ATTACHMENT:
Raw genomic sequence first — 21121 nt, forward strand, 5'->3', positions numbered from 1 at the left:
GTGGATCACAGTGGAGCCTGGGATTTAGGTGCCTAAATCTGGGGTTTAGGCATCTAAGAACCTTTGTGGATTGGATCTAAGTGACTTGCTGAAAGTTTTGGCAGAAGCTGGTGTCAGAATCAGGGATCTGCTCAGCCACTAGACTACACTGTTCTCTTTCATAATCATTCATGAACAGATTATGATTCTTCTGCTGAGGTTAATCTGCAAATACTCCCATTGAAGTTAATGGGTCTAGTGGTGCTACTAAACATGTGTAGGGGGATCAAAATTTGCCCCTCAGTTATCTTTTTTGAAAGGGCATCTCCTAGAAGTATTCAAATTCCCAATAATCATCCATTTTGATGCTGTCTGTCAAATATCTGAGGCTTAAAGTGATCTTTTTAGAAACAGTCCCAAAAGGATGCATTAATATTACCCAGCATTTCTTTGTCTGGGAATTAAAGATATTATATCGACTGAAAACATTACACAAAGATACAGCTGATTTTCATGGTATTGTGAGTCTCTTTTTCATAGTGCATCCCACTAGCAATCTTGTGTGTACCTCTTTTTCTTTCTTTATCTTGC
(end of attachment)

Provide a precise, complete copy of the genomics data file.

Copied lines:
Raw genomic sequence first — 21121 nt, forward strand, 5'->3', positions numbered from 1 at the left:
GTGGATCACAGTGGAGCCTGGGATTTAGGTGCCTAAATCTGGGGTTTAGGCATCTAAGAACCTTTGTGGATTGGATCTAAGTGACTTGCTGAAAGTTTTGGCAGAAGCTGGTGTCAGAATCAGGGATCTGCTCAGCCACTAGACTACACTGTTCTCTTTCATAATCATTCATGAACAGATTATGATTCTTCTGCTGAGGTTAATCTGCAAATACTCCCATTGAAGTTAATGGGTCTAGTGGTGCTACTAAACATGTGTAGGGGGATCAAAATTTGCCCCTCAGTTATCTTTTTTGAAAGGGCATCTCCTAGAAGTATTCAAATTCCCAATAATCATCCATTTTGATGCTGTCTGTCAAATATCTGAGGCTTAAAGTGATCTTTTTAGAAACAGTCCCAAAAGGATGCATTAATATTACCCAGCATTTCTTTGTCTGGGAATTAAAGATATTATATCGACTGAAAACATTACACAAAGATACAGCTGATTTTCATGGTATTGTGAGTCTCTTTTTCATAGTGCATCCCACTAGCAATCTTGTGTGTACCTCTTTTTCTTTCTTTATCTTGC